Christchurch has come a long way since the 2011 earthquake that devastated the city centre and killed 185 people. Locals have rallied and poured their energies into rebuilding their city and reimagining its future. The new, creative Christchurch is buzzing with artistic initiatives and cultural endeavors—there’s a palpable air of excitement, and splashes of colour on every corner thanks to the vibrant street art movement. The café scene is thriving, and witty responses to the post-quake environment abound—for instance, a mini golf course spread out hole-by-hole in gravel-filled lots across the city offers the world’s first post-disaster Putt Putt.
Talk to a few locals and they’ll tell you that Christchurch used to be a really conservative city; a staid place that didn’t offer much to the younger generation. Not anymore. Inner-city streets conceal community gardens and annual festivals like SPECTRUM have inspired local creatives to put their skills to use at home instead of taking off overseas. Despite all the hard work and heartache involved in rebuilding Christchurch, a collective determination to make the city better than before has provided the ultimate silver lining.
With some help from Christchurch & Canterbury Tourism—and by help, we mean a couple of great maps and a list of local hotspots to indulge our insatiable appetite for coffee, dumplings and cheese—we explored the epic rebuild of this exciting, resilient city.
So, what should you pack into your schedule for the consummate Christchurch experience? Read on for our 7 favourite finds…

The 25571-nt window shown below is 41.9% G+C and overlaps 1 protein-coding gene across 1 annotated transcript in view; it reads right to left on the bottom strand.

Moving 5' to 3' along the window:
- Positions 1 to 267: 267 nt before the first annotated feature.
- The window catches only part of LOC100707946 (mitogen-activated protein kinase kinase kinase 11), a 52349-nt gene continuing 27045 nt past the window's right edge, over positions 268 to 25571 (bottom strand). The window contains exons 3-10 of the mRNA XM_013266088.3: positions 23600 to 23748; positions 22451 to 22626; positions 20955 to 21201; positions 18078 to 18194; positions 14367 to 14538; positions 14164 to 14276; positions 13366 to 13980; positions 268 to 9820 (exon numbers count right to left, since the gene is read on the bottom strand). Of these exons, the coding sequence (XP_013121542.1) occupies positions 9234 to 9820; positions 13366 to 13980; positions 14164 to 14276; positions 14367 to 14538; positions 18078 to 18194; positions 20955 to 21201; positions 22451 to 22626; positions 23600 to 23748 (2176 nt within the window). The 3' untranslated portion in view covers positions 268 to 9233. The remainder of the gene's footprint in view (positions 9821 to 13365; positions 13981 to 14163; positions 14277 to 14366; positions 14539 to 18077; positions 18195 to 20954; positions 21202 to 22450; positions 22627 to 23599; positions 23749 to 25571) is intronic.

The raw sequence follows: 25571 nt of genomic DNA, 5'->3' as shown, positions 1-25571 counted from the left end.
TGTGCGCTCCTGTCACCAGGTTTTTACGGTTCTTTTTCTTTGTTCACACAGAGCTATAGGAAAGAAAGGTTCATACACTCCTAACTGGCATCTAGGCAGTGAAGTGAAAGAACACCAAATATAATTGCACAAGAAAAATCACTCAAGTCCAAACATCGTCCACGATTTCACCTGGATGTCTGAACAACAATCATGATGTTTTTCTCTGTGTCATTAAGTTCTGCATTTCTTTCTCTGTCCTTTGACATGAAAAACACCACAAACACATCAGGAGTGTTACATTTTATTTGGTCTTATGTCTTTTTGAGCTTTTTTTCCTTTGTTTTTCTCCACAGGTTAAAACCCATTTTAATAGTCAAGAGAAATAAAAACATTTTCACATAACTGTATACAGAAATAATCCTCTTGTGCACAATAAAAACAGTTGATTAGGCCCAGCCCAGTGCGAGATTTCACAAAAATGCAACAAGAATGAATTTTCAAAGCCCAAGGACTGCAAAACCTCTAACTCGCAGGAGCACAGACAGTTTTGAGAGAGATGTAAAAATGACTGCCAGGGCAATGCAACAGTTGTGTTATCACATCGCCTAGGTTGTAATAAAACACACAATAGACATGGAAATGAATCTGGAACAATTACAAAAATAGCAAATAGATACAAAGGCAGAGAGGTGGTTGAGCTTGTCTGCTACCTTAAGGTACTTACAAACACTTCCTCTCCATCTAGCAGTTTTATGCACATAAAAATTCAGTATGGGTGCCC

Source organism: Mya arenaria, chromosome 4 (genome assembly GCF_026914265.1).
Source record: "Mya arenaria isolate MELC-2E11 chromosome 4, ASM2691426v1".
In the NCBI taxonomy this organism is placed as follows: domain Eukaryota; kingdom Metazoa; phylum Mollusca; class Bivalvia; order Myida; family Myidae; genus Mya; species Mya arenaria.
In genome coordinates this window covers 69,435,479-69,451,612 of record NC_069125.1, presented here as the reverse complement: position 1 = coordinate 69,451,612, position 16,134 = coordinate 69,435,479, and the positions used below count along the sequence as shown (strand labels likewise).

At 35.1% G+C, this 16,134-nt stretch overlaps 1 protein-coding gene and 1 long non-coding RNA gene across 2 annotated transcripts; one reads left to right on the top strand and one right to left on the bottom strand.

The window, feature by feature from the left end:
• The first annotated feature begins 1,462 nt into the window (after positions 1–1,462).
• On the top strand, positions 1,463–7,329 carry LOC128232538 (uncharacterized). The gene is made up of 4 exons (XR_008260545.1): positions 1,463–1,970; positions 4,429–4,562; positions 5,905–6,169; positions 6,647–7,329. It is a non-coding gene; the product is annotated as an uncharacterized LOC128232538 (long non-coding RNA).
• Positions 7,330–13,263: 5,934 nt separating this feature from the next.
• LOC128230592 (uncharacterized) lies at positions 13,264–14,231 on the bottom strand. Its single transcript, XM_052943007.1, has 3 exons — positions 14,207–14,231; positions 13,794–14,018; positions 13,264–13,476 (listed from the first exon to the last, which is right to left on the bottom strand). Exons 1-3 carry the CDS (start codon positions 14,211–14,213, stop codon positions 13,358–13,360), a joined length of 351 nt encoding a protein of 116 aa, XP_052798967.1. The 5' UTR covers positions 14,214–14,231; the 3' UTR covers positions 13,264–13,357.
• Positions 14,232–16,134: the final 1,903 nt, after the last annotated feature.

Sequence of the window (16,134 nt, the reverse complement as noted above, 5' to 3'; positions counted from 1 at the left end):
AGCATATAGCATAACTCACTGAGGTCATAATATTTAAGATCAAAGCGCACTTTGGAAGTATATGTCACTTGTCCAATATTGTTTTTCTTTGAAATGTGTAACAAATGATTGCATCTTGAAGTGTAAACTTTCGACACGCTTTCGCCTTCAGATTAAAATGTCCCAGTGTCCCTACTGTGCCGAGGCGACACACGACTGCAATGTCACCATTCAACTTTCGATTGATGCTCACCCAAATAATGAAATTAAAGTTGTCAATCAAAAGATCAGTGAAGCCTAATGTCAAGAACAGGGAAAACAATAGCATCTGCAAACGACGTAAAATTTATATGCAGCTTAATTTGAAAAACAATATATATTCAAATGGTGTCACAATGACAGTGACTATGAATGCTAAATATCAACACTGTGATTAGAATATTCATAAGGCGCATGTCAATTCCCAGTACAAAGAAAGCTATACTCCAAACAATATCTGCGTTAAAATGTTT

#1 Soak up the smells and sounds at Christchurch Farmers’ Market
Every Saturday from 9am to midday, the heritage-listed Riccarton House throws open its grounds to local farmers, producers and artisans. Renowned across New Zealand as one of the top farmers’ markets in the country, it’s a buzzing hive of activity with live music, superb coffee and plenty of samples to enjoy as you’re strolling around. Ready-to-eat treats like ‘Posh Pancakes’ (crêpe-style pancakes stuffed with creative combinations of berries, chocolate, nuts, yoghurt and cream) have acquired a cult following, and there’s plenty of savoury fare on offer as well. Grab an okonomi pancake to eat on the banks of the Avon River, and if you’re interested in homemade crafts, come back on Sunday for the artisan’s market.
#2 Get a burger delivered via the pneumatic tube system at C1 Espresso
Yep, it’s true: C1 Espresso has a specially designed pneumatic tube system that delivers burgers and fries direct to your table at 140km per hour. As if that wasn’t enough of a reason to go, owner Sam Crofskey admits the idea was inspired by an episode of Futurama—and you can even watch as food zips around the tubes on the ceiling. Housed within an Art Deco space built in the 1930s, C1 is impossibly cool without being pretentious. The brunch menu is outstanding: corn and kale fritters sit atop mushy peas, spicy chorizo and goat’s feta, while French toast nails the sweet-salty trifecta by pairing lemon curd and candied bacon with roast tomatoes and brûléed bananas. Audio of Stephen Fry narrating the Harry Potter novels livens up the bathroom and pinball machines adorn the back wall. The best part of it all is that Crofskey plans to start a hotel upstairs next year, using the same pneumatic tube system for room service.
#3 Go shopping at The Tannery Boutique Retail and Arts Emporium